MGR Remembered – Part 40

Political Motive in the Case

by Sachi Sri Kantha, November 1, 2017

Part 39

Testimony of Head Constable Lakshmanan

MGR and Anna

One of the vital evidence in the MGR shooting case, which links the political angle of the case was a ‘letter’ or ‘report’ handed by M.R. Radha (prior to his admission to the Royapettah hospital) to the head constable Lakshmanan, when the latter accompanied him. The caption written in that document written in Tamil ‘Ennudaiya Mudivu’ (translated into English, as either ‘My decision’ or ‘My end’). Chapter 19 of Sudangan’s book provides some details of the testimony of Lakshmanan. Excerpts in English follows:

To the questions of public prosecutor, Lakshmanan responded as follows:

“I work as the head constable of Saithapettai police station, since June 18, 1966. I was on duty at the station on January 12, 1967, from 4:45 pm. At 5:45 pm, sub inspector Durai called me and instructed ‘M.R. Radha is in the car with blood wounds. Take him to Royapettah hospital. I was seated in the front seat, next to the driver. Radha was seated in the back seat, adjacent to watchman Muthu. I looked at Radha. He was wearing silk shirt, veshti and shawl. There were blood stains in them. His face also had blood stain….While Muthu and I assisted Radha to be seated in the stretcher, he gave me a paper from his pocket saying ‘Keep this paper with you.’ Then, Radha was taken into the hospital. When I opened that paper, ‘My decision’ was written in it. There was blood stain in the border of that document. It consisted of four pages. First three pages were in carbon paper. Final page was written in ink. In each of the pages, there was signature M.R. Radha in English. When I read it, there were details on income tax, meeting, gift of knife, gift of life – all related to politics. I wrote initial and date in each of these and kept in my pocket. (Witness did identify this document in the Court.)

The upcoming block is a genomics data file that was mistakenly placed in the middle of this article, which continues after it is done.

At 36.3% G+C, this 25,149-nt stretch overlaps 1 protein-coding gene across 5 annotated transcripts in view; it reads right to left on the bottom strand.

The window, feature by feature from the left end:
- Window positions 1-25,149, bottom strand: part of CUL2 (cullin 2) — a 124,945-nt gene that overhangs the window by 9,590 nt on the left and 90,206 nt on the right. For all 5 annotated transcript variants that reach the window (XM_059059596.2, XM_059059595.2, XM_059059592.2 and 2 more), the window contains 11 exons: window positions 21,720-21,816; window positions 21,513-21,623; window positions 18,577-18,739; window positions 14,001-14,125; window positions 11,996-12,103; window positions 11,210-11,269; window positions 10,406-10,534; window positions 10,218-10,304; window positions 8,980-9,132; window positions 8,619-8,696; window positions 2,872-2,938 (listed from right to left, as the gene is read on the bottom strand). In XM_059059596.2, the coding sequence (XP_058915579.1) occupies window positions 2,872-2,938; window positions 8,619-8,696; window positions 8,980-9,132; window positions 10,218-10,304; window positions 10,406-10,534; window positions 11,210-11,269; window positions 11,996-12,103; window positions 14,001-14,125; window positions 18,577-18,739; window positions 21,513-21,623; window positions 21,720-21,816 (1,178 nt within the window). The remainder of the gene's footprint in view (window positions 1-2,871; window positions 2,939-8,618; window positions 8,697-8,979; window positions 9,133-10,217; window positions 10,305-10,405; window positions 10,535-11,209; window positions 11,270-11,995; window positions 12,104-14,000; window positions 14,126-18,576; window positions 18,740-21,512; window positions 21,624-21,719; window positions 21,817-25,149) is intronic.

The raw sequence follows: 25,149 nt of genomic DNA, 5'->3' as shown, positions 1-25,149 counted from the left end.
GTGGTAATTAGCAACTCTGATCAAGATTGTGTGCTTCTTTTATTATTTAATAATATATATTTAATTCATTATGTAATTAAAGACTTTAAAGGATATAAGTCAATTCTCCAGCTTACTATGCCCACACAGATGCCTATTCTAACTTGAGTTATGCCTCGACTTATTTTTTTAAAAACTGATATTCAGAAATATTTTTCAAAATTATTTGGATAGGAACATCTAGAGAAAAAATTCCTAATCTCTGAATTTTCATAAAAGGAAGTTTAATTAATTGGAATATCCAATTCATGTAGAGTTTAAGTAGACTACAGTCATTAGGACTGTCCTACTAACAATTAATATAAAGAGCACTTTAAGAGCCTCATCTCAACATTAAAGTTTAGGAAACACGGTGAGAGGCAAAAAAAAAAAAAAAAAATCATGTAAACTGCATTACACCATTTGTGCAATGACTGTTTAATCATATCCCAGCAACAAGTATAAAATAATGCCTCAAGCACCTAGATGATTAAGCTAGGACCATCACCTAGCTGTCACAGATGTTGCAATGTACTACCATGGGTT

MGR and Kamaraj

When asked by the prosecution, to read aloud the contents of this letter/document, Lakshmanan complied. Some of the mentioned details in it were,

‘Due to other involvements such as income tax troubles, I haven’t studied the recent political developments for the past six months. I didn’t have time to appreciate the thoughts of the Dravidar Kazhagam. I was invited by Mr. D.M. Chanmugam, the President of the Chennai Dravidar Kazhagam branch and other friends for a meeting to be held on January 8, 1967, in which Periyar [E.V. Ramasamy Naicker] will participate. I couldn’t reject this invitation. It was poorly attended. Only four good journalists were there. None of the speakers expressed their own views. They talked about how the print media covered politics. Those who talked then were, 1. Anaimuthu, 2. Tiruvarur Thangarasu, 3. Thirukural Munusami, 4. Poet Balasundaram, 5. Tiruchi friend, 6. Veeramani…. They mentioned about the opinion of Rajagopalachari. In a propaganda meeting, due to political jealousy, he had emphasized ‘Destroy Congress. Then, let’s see what happen. Even if there is anarchy, I’ll take care of it.’ Rajaji had forcefully stated. With the aid of those who had separated from us as bucket carriers, he says that!…They create a coalition with the votes of rowdies and criminals. They attempt to defeat and destroy Congress. Northerners are also planning to kill Kamaraj.

Even before Northerners, these mountebanks from the South had plotted to kill him [Kamaraj]. I had written about this in Nathiham paper, without mentioning names. Now, if this work is done here by these mountebanks, blame could be transferred to the Northerners. I had mentioned this many months ago.